It is desired to prevent the lower switching device from remaining on too long and to prevent undesirable variations in the output voltage particularly at startup.

SUMMARY OF THE INVENTION

A startup circuit according to an exemplary embodiment of the present invention for a DC—DC power converter includes first and second circuits and a comparator. The DC—DC power converter includes an error amplifier which provides a compensation signal to a pulse width modulation (PWM) circuit that uses the compensation signal and a triangular PWM waveform to develop a PWM signal to control a switching circuit which converts an input voltage to an output voltage relative to a common power reference voltage. The switching circuit includes an enable input such that the output of the DC—DC power converter is enabled by the startup circuit.

The first circuit establishes a minimum peak voltage and a maximum peak voltage for the triangular PWM waveform. The second circuit establishes a reference voltage having a linear relationship with the output voltage. In particular, the reference voltage ranges from the minimum to maximum peak voltages while the output voltage ranges from the common power reference voltage to the level of the input voltage. The comparator has a first input for receiving the compensation signal, a second input receiving the reference voltage, and an output providing the enable signal to the enable input of the switching circuit.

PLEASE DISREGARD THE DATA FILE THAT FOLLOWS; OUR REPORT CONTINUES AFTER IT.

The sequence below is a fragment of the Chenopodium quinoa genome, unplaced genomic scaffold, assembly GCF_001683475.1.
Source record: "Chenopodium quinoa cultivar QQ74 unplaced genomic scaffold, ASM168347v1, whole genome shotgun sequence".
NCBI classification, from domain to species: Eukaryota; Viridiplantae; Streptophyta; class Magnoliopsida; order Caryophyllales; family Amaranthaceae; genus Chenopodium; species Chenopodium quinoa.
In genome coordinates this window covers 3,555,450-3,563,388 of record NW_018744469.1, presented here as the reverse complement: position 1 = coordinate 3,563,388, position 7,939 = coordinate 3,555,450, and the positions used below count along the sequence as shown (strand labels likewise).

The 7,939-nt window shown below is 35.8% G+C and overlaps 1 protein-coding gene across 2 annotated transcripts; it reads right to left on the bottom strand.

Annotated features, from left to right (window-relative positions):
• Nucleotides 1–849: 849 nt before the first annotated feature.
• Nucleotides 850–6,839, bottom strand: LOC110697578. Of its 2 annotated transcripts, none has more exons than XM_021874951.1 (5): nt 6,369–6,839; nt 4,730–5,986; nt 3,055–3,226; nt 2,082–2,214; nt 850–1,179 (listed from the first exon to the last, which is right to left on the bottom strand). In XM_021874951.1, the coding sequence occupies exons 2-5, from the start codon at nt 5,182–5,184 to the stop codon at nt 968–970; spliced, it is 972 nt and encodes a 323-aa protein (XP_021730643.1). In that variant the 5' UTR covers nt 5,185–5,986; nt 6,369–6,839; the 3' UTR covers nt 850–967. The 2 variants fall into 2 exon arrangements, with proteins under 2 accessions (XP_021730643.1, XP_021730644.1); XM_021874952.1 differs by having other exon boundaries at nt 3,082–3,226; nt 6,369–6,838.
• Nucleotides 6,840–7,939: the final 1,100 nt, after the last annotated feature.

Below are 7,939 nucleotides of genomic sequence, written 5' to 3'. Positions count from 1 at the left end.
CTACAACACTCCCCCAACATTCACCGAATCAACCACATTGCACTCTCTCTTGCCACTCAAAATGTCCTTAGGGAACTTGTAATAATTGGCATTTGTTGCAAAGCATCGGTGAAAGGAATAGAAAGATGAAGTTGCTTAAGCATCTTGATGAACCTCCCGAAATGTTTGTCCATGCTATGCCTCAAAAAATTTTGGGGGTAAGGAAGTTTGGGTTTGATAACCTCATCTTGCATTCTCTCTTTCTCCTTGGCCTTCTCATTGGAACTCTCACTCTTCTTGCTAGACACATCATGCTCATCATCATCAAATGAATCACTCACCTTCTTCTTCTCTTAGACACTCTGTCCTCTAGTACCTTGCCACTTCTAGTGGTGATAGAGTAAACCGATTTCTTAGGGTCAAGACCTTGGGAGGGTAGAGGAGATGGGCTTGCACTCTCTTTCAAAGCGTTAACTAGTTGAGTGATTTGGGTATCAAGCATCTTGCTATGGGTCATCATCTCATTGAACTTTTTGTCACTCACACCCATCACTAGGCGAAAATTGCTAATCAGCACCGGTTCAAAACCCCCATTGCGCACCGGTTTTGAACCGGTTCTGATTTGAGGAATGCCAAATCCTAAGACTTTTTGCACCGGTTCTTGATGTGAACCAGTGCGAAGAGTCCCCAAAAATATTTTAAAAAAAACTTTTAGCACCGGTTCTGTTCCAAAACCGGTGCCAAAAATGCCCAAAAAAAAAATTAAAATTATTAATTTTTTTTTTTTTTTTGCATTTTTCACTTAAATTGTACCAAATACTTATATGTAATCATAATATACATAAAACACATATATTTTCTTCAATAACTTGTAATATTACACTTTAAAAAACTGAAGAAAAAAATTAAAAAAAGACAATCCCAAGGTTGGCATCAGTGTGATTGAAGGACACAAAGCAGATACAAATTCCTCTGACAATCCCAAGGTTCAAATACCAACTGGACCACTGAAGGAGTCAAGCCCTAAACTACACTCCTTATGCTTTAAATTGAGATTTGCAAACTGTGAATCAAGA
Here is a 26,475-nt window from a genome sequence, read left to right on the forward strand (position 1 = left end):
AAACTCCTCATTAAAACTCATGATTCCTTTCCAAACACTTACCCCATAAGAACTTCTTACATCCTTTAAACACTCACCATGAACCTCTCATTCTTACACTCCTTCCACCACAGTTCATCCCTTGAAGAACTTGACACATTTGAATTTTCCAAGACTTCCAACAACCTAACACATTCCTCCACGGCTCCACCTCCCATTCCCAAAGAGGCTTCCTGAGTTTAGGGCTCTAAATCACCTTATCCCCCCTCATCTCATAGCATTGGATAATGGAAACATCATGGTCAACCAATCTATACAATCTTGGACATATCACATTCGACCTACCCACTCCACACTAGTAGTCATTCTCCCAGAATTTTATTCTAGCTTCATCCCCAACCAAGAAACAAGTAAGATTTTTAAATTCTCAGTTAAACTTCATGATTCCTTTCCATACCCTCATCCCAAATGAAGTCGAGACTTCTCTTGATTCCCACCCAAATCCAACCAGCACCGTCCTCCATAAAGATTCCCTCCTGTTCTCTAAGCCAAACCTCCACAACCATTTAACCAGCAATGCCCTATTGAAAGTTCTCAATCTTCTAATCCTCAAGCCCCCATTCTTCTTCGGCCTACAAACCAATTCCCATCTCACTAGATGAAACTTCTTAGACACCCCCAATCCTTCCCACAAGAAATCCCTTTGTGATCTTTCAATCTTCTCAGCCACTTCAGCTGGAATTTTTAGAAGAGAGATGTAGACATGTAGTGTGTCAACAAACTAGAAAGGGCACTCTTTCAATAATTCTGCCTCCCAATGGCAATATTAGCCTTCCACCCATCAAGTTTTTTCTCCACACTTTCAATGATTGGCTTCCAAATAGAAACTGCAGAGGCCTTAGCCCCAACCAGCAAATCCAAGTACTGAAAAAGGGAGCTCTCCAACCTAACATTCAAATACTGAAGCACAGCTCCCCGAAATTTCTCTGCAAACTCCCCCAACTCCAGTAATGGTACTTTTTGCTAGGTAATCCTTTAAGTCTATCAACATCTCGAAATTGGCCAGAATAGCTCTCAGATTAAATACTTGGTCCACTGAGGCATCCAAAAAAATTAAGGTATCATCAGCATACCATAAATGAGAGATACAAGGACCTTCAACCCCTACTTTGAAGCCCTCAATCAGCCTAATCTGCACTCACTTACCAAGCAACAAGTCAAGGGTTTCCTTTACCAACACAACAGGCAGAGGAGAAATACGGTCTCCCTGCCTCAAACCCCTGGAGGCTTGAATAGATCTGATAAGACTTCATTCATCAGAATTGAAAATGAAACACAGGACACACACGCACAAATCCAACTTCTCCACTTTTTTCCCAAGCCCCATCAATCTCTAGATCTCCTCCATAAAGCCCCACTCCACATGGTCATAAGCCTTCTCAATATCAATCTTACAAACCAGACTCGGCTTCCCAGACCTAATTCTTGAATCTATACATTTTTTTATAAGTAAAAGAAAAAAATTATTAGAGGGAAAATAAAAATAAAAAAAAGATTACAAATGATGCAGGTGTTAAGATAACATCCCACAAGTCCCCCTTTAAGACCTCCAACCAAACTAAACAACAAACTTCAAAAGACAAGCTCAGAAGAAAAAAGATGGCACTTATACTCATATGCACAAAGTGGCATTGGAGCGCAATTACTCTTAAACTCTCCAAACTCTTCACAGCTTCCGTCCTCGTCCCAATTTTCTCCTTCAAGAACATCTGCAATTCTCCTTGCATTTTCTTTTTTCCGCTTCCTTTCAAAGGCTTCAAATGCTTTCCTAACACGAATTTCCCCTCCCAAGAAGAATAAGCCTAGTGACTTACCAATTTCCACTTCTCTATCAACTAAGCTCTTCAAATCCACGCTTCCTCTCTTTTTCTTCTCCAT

In one embodiment, the second circuit includes a bias circuit providing a bias node, a reference resistor, first and second current generators and first and second current mirror circuits. The reference resistor is coupled between the bias node and a reference node that develops the reference voltage. The first current generator develops a first current that is proportional to the input voltage. The second current generator develops a second current that is proportional to the output voltage. The first current mirror circuit applies the first current through the reference resistor from the bias node to the reference node. The second current mirror circuit applies the second current through the reference resistor from the reference node to the bias node. The first and second current generators and the reference resistor are configured such that the reference voltage is approximately equal to the minimum peak voltage if the output voltage is at the common power reference voltage and is approximately equal to the maximum peak voltage if the output voltage is at the level of the input voltage.